Niels Bohr ranks with Einstein among the physicists of the 20th century. He rose to this status through his invention of the quantum theory of the atom and his leadership in its defense and development. He also ranks with Einstein in his humanism and his sense of responsibility to his science and the society that enabled him to create it. Our book presents unpublished excerpts from extensive correspondence between Bohr and his immediate family, and uses it to describe and analyze the psychological and cultural background to his invention. The book also contains a reprinting of the three papers of 1913 - the Trilogy - in which Bohr worked out the provisional basis of a quantum theory of the atom
|Publisher:||Oxford University Press|
|Product dimensions:||6.90(w) x 9.50(h) x 0.90(d)|
About the Author
Finn Aaserud, Director, Niels Bohr Archive, Copenhagen, Denmark,John L. Heilbron, Professor of History, Emeritus, University of California, Berkeley; Honorary Fellow, Worcester College, Oxford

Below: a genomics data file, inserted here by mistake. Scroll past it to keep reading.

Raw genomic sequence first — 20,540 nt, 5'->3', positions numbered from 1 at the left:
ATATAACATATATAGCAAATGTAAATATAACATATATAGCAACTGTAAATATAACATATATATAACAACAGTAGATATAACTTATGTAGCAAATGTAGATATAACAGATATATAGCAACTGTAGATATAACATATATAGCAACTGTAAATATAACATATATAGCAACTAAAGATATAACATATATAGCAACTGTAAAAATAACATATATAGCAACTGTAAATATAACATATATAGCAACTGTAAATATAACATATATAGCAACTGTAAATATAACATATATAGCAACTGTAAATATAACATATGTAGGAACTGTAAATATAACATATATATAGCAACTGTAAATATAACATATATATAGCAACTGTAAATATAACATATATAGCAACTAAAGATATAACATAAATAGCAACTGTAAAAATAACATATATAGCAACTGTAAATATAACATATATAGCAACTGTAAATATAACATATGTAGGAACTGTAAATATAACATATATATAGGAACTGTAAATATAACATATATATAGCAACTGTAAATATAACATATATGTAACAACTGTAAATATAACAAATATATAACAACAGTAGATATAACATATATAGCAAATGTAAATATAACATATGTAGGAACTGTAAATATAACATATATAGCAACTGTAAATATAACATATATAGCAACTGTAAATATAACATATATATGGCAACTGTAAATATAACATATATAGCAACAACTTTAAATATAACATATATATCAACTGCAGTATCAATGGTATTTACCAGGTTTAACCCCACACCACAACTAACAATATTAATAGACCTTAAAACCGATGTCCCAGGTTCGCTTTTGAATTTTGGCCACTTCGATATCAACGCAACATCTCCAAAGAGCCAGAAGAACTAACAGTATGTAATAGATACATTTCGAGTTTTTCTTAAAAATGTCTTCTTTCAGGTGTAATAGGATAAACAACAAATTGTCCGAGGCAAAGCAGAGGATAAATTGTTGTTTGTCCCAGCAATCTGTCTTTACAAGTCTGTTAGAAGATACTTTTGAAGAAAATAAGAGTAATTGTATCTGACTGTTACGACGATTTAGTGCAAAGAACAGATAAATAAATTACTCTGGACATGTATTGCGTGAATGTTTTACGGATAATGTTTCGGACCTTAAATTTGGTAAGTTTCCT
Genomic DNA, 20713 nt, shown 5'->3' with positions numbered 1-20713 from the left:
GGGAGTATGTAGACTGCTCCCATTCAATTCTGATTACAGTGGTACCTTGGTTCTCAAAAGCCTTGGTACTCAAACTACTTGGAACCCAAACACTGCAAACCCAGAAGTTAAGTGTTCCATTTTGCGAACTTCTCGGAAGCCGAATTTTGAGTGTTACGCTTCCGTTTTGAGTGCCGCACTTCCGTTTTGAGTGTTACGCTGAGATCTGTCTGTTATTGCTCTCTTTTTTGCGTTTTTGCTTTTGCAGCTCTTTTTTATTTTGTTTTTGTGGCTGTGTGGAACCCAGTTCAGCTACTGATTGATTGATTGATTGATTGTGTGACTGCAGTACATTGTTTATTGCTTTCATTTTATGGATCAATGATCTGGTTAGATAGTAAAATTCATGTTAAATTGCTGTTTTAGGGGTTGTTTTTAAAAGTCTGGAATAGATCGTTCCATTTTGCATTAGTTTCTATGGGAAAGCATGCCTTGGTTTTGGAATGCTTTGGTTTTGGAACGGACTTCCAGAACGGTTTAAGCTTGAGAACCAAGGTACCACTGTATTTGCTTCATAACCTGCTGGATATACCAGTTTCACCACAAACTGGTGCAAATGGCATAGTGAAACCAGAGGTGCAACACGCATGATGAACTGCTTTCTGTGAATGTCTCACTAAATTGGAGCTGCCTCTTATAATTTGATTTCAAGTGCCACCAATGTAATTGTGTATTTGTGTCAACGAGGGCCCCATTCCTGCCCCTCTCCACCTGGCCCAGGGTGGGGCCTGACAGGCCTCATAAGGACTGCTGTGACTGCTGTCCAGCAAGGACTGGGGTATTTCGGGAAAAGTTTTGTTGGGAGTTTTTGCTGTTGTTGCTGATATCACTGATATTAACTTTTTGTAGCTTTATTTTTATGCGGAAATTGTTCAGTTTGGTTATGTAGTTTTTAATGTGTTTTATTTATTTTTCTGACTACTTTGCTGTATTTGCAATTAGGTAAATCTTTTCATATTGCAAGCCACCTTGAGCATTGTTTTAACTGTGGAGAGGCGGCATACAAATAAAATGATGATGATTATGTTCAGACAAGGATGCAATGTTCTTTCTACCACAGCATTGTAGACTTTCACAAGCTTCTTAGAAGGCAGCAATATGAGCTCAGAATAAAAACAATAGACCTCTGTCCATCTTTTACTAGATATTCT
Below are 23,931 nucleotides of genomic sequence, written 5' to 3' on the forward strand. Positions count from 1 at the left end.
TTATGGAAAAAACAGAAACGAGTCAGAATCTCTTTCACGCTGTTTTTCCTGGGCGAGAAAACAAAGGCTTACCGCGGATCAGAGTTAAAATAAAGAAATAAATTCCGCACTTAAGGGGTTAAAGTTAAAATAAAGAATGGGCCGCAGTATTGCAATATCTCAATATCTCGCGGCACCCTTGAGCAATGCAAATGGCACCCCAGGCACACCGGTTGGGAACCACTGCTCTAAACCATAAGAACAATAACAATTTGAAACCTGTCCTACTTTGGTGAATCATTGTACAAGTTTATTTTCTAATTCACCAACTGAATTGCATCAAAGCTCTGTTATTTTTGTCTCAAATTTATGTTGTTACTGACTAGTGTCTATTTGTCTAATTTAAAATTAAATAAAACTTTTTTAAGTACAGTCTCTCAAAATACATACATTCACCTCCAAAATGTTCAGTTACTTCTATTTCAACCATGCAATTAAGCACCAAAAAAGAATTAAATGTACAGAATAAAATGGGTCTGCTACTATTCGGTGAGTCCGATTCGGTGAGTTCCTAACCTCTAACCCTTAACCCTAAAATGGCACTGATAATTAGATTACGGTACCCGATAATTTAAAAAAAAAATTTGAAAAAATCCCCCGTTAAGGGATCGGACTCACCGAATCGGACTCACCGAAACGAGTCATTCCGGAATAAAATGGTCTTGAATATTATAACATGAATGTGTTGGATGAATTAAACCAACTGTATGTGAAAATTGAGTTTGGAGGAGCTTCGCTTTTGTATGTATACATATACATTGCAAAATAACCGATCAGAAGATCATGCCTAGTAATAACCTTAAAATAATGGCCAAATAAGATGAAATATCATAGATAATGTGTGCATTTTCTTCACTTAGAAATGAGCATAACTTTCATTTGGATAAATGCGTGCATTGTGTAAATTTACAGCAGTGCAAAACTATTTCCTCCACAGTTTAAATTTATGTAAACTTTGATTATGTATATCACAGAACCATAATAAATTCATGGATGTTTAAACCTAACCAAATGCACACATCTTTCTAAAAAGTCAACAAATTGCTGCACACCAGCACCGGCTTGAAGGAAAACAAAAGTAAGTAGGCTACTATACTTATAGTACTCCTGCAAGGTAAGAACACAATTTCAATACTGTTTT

Finn Aaserud is Director of the Niels Bohr Archive, Copenhagen.
John L. Heilbron is Professor of History and Vice-Chancellor Emeritus at the University of California, Berkeley, and Honorary Fellow at Worcester College, Oxford.
Table of Contents
Part 1. Niels Bohr's Private Sphere - as revealed through unpublished family correspondence Finn Aaserud
2. Finding each other in Copenhagen
3. Niels in Cambridge
4. Niels in Manchester
5. Beginning married life in Copenhagen
Part 2. Nascent Science - The scientific and psychological background to Bohr's Trilogy J.L. Heilbron
7. Necessary preliminaries
8. Some physics around 1900
9. "Stupid electrons"
10. Indictment of classical physics
11. Odin the lawgiver
12. The Trilogy
13. Bolts from the blue
Part 3. The Trilogy